China charges Canadians with spying, leaves Trudeau ‘disappointed’

BEIJING/OTTAWA: Canadian Prime Minister Justin Trudeau said on Friday he is “disappointed” that China has formally charged two Canadians with spying, more than 18 months after they were arrested amid a row between Beijing and Ottawa.

Former diplomat Michael Kovrig and businessman Michael Spavor were detained in December 2018, nine days after Huawei executive Meng Wanzhou was arrested in Canada on a US warrant, in what was seen as tit-for-tat retaliation.

“We’re of course disappointed with the decision taken by the Chinese in the case of the two Michaels,” Trudeau said, while renewing calls for their release.

His deputy, Chrystia Freeland, said she was “heartbroken and really an­gry” over the charges, adding that it was “essential” for China to immediately restore consular access for the pair.

The Supreme People’s Procur­atorate said it has begun the prosecution of Kovrig and Spavor, who were “suspected of foreign espionage” and “providing state secrets.” The move follows a key decision in the Meng case in which a Canadian judge ruled that proceedings to extradite her to the United States will go ahead.

The United States wants Meng extradited to face trial on fraud charges related to the Chinese telecom equipment maker’s alleged violations of US sanctions against Iran.

Diplomatic relations between Canada and China have hit rock bottom over the arrests, damaging trade between the countries.

China’s embassy in Ottawa accused the United States of trying “to bring down Huawei.” China has also blocked billions of dollars’ worth of Canadian agricultural exports.

Trudeau said that Chinese authorities have “directly linked the case of the two Michaels to the judicial proceedings against Miss Meng.” He called this “extremely disappointing because, for us, there obviously are no links, except in politics.” He vowed with allies to “put pressure on the Chinese government to cease the arbitrary detention of these two Canadian citizens who are being held for no other reason than (that) the Chinese government is disappointed with the independent proceedings of the Canadian judiciary.”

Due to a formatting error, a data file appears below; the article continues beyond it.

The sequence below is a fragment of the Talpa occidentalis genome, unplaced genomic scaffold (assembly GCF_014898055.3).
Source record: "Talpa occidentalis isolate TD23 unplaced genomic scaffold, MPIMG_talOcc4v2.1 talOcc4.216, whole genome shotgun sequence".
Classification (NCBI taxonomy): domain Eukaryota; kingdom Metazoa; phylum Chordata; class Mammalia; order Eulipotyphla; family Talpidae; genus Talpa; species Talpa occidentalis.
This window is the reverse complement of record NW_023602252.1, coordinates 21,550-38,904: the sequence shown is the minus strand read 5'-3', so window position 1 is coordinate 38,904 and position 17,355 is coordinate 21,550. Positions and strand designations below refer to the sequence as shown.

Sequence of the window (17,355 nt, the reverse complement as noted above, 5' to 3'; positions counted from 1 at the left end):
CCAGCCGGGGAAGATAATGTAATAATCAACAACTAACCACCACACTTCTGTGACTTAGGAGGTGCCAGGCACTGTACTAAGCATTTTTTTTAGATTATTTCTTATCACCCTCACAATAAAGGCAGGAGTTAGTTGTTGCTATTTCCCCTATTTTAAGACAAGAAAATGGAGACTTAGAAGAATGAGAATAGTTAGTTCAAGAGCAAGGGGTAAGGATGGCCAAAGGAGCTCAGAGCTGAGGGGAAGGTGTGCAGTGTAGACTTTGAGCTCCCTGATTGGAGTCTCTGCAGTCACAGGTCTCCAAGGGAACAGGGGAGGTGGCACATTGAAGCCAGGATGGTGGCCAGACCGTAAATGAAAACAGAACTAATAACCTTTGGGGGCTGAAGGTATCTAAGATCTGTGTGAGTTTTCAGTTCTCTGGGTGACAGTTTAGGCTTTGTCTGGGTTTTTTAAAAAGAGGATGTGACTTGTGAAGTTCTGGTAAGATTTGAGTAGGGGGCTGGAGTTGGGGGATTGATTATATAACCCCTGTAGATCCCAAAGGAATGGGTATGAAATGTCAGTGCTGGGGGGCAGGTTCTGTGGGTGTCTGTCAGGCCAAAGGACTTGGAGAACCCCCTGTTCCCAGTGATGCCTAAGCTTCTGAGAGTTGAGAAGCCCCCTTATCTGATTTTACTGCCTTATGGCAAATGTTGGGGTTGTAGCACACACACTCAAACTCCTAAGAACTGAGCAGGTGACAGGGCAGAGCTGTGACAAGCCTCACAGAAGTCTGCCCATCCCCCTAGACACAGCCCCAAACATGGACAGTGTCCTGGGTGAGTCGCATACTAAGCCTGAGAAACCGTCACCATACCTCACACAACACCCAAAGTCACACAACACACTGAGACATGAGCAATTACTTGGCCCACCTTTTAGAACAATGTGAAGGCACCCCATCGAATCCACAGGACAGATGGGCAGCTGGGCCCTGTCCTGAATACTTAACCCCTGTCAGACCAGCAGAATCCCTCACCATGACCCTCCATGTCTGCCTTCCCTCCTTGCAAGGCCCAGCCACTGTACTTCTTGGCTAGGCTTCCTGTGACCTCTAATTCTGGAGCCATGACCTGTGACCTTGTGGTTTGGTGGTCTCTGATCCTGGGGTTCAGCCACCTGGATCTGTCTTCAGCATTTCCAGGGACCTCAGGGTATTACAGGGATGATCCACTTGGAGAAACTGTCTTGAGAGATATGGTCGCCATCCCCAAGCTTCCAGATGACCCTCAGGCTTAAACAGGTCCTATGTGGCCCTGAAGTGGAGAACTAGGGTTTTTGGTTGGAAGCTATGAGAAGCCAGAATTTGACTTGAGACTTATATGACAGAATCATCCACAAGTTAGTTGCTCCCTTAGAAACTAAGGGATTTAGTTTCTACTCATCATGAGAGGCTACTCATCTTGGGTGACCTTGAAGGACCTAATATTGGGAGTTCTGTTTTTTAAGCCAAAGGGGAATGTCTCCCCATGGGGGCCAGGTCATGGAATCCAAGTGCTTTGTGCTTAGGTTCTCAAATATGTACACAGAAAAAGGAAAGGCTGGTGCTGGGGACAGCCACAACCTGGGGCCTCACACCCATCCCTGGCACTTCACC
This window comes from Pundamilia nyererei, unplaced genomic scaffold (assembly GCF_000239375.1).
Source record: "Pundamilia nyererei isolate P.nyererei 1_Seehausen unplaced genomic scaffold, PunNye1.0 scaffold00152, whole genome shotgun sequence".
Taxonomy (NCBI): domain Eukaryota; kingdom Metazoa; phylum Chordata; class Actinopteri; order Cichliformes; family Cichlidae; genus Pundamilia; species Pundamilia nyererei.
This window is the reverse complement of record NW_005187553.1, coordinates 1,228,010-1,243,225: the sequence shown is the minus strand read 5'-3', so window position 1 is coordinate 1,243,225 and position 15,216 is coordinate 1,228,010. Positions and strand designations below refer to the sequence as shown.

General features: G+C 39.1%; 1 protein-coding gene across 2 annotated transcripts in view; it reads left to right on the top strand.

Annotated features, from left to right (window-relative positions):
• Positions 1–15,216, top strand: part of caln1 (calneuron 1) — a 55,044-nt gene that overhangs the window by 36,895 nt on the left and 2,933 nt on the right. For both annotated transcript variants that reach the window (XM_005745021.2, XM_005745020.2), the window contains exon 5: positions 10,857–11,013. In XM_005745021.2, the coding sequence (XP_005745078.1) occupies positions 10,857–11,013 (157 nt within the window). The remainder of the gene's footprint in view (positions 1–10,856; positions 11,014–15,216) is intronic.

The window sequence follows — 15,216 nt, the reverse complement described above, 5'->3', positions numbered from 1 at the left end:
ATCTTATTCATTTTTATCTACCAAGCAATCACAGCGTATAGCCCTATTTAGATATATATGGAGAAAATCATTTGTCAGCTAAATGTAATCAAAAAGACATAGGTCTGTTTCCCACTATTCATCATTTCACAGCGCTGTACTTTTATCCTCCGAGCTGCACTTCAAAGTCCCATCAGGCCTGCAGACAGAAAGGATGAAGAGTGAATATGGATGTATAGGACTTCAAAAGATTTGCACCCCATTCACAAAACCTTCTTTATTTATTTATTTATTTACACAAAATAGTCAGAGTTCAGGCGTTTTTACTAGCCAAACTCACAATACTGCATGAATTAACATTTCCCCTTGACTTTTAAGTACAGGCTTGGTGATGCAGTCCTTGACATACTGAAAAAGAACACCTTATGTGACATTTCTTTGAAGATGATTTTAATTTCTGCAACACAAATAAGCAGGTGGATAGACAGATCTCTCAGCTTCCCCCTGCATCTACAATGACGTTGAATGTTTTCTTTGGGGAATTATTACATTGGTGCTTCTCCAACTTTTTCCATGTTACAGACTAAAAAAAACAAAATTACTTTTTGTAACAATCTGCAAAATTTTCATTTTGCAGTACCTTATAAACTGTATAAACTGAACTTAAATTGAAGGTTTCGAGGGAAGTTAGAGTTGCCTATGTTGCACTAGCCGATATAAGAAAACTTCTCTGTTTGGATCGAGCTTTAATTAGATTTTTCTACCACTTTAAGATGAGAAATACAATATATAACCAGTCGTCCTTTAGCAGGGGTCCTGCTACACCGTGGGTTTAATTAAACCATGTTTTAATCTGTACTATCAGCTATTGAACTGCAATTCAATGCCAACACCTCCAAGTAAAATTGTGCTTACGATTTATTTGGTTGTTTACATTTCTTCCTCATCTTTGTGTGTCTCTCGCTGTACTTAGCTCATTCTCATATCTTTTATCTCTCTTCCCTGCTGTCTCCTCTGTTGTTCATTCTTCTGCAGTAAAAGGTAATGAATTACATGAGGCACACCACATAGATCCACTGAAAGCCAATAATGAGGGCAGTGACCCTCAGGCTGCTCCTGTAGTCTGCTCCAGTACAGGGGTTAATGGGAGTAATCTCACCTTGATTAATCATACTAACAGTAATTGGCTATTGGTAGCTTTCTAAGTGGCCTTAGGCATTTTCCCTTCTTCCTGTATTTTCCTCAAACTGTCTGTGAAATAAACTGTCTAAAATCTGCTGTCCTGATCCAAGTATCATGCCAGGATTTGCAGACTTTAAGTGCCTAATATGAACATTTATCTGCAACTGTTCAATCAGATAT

While Meng, the eldest daughter of Huawei founder Ren Zhengfei, has been out on bail and living in a mansion in Vancouver, the two Canadians remain in China’s opaque penal system.

Monthly consular visits for Kovrig and Spavor had been suspended since the coronavirus outbreak started in China, Trudeau said in April, amid concerns over their well-being.

Beijing confirmed that these were still suspended and would not resume until the virus situation had improved.

China’s foreign ministry has previously insisted the pair are in good health and that their detention facility is “in a region that is not particularly affected by Covid-19.” However, people familiar with the matter said the two have endured hours of interrogation and during the first six months of detention were forced to sleep with the lights on.

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